What’s On Your Plate? Building Character: Lesson 1

For generations, schools have worked with intention to advance their students’ skills in the 3 Rs {Reading, ‘Riting, and ‘Rithmetic}, commonly revered as the core essentials of a child’s education.
We relied heavily on children coming to school with the 3 Rs of the character kind, things like Respect, Responsibility, Relationships, already in place. School was much more about teachers giving and students receiving information than it was about connecting and growing in relationship with one another.
Some even thought of character education as one more thing on our already-full plates.
What we’ve come to know is that building relationships isn’t putting one thing more on our plates, it actually IS the plate, foundational to all of the other learning.
Researcher Angela Duckworth tells us that if we only teach academic content, we are missing more than half of what a child needs.
Schools of character have shifted the thinking that school is, first and foremost, a place for students to learn content with the belief that education is all about relationships. What we commonly knew as soft skills are, indeed, success skills in today’s work force.
Are you intentionally building relationships to connect with the whole child? From the moment that children enter your school, a warm welcome helps them feel that they belong, that they matter, and that they are loved. When we show and teach children how to give and receive as a valued and value-able member of our school family, learning thrives.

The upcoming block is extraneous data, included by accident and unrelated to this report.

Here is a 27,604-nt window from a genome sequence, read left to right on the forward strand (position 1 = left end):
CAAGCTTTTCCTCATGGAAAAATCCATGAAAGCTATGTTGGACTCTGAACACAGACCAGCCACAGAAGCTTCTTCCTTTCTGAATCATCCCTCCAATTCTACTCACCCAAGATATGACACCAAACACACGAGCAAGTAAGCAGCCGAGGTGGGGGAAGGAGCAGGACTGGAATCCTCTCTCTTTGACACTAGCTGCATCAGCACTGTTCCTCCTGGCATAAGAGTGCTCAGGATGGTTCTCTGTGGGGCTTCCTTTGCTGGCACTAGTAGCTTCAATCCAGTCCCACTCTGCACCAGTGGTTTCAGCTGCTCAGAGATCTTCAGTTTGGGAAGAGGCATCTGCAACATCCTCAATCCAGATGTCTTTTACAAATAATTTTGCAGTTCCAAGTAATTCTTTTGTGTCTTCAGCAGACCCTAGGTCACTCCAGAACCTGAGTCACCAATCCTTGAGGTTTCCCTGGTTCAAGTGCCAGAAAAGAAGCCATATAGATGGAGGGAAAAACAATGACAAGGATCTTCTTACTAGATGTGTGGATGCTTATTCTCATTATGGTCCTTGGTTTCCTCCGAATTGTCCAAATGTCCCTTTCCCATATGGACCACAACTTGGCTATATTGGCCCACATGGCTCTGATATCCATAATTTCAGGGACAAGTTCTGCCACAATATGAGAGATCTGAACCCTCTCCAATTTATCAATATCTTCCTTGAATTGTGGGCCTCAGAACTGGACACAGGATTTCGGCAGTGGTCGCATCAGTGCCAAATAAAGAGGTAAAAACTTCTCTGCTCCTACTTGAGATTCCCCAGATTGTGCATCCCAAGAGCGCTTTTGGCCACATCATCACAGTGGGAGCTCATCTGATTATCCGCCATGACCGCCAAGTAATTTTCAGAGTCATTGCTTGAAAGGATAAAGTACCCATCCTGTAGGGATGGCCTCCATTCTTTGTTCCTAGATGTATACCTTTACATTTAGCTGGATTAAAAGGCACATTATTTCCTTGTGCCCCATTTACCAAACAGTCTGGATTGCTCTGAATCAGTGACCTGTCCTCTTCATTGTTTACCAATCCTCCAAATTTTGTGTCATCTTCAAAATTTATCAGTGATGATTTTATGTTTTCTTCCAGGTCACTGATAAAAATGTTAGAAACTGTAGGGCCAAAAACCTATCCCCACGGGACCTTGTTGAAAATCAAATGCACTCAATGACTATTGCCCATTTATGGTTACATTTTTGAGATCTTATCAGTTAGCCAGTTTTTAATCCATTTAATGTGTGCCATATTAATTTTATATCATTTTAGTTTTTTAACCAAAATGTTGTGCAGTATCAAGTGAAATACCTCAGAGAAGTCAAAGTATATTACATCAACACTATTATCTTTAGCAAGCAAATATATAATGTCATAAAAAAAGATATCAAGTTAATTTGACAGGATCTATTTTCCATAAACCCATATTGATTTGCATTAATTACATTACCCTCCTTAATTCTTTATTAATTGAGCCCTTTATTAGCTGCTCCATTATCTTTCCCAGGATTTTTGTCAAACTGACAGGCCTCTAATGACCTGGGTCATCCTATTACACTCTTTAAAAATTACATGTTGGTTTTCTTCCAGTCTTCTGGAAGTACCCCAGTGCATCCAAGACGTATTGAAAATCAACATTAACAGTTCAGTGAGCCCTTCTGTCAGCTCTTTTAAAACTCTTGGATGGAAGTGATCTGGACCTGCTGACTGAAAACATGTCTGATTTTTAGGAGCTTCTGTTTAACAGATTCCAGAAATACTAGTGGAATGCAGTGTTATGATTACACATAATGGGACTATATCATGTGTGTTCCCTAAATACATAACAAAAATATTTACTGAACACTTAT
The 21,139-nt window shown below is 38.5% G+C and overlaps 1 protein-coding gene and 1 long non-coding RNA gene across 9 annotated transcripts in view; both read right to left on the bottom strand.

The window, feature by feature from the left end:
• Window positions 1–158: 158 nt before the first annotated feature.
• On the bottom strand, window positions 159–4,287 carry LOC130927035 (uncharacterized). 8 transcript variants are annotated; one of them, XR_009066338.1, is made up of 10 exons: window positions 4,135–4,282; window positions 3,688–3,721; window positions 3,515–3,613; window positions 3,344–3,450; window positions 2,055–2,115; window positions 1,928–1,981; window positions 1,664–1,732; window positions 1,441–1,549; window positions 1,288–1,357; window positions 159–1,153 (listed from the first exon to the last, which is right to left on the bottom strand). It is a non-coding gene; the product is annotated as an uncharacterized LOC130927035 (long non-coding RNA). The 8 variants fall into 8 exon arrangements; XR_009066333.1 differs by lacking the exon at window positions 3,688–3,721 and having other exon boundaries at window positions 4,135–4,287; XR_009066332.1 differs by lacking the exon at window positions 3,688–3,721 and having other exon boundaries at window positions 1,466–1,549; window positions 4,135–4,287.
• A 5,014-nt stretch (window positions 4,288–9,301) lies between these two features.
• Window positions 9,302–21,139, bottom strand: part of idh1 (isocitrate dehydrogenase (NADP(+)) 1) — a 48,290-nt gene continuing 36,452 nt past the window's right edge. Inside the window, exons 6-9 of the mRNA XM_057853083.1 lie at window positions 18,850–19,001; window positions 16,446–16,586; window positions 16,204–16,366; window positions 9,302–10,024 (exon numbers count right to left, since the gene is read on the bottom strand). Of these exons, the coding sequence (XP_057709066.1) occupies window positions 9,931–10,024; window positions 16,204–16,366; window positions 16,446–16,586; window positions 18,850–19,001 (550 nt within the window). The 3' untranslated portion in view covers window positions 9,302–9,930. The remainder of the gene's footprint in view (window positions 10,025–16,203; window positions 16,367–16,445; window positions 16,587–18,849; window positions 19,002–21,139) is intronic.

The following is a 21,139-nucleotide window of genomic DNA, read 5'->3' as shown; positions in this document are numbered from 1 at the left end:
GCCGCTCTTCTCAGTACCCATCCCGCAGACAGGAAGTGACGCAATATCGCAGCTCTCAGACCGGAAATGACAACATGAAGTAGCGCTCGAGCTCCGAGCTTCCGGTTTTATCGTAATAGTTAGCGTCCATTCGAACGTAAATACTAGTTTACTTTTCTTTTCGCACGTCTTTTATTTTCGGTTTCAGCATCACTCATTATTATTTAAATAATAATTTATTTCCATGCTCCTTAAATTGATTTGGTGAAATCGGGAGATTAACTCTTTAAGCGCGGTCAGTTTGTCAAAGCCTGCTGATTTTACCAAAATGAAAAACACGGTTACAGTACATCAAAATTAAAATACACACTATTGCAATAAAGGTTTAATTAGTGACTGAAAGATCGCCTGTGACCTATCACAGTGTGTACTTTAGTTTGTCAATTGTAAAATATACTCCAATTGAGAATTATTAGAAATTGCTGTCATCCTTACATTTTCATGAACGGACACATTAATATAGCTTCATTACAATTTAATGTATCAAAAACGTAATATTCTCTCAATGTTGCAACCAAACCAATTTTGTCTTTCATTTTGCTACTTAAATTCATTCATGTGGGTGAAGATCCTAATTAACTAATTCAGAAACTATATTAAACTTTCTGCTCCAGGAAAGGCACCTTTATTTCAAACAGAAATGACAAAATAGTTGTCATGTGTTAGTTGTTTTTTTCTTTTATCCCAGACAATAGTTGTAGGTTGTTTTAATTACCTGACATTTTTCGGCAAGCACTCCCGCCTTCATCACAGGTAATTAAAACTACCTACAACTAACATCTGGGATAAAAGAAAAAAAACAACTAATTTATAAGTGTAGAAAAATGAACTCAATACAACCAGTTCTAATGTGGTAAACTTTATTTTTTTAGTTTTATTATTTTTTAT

The same follows for faculty and staff. We simply cannot leave healthy relationships to chance. Ask yourselves this school climate question: How does our staff feel at school as we grow together as a learning community?
And then the big-picture: How do our community stakeholders feel when they enter our building? Are they greeted with a friendly smile? Will they observe our vision and mission actively displayed on our walls and in our halls? Can they feel our positive energy come to life as they interact with us? Do they see comfortable, joyful children engaged in the learning process? Do they witness passionate teachers who are on fire for their learners? Have they come to a place where everybody counts?
Intentionally building relationships starts with a smile, eye contact, a handshake, a greeting, and the chance to step into someone else’s story, to listen wholeheartedly to understand. To show empathy. To mobilize compassion. To put kindness into motion.
Every day with every interaction, character educators get a chance to model, teach, and practice these relational success skills with their students and with one another until they become habits of the head, heart, and hands. Once we’ve provided a plate where students, staff, and stakeholders alike cannot wait to be, a plate where they come to connect, a plate where healthy relationships have a stronghold, then the seeds of academia will have a more fertile soil in which to take root and bear fruit.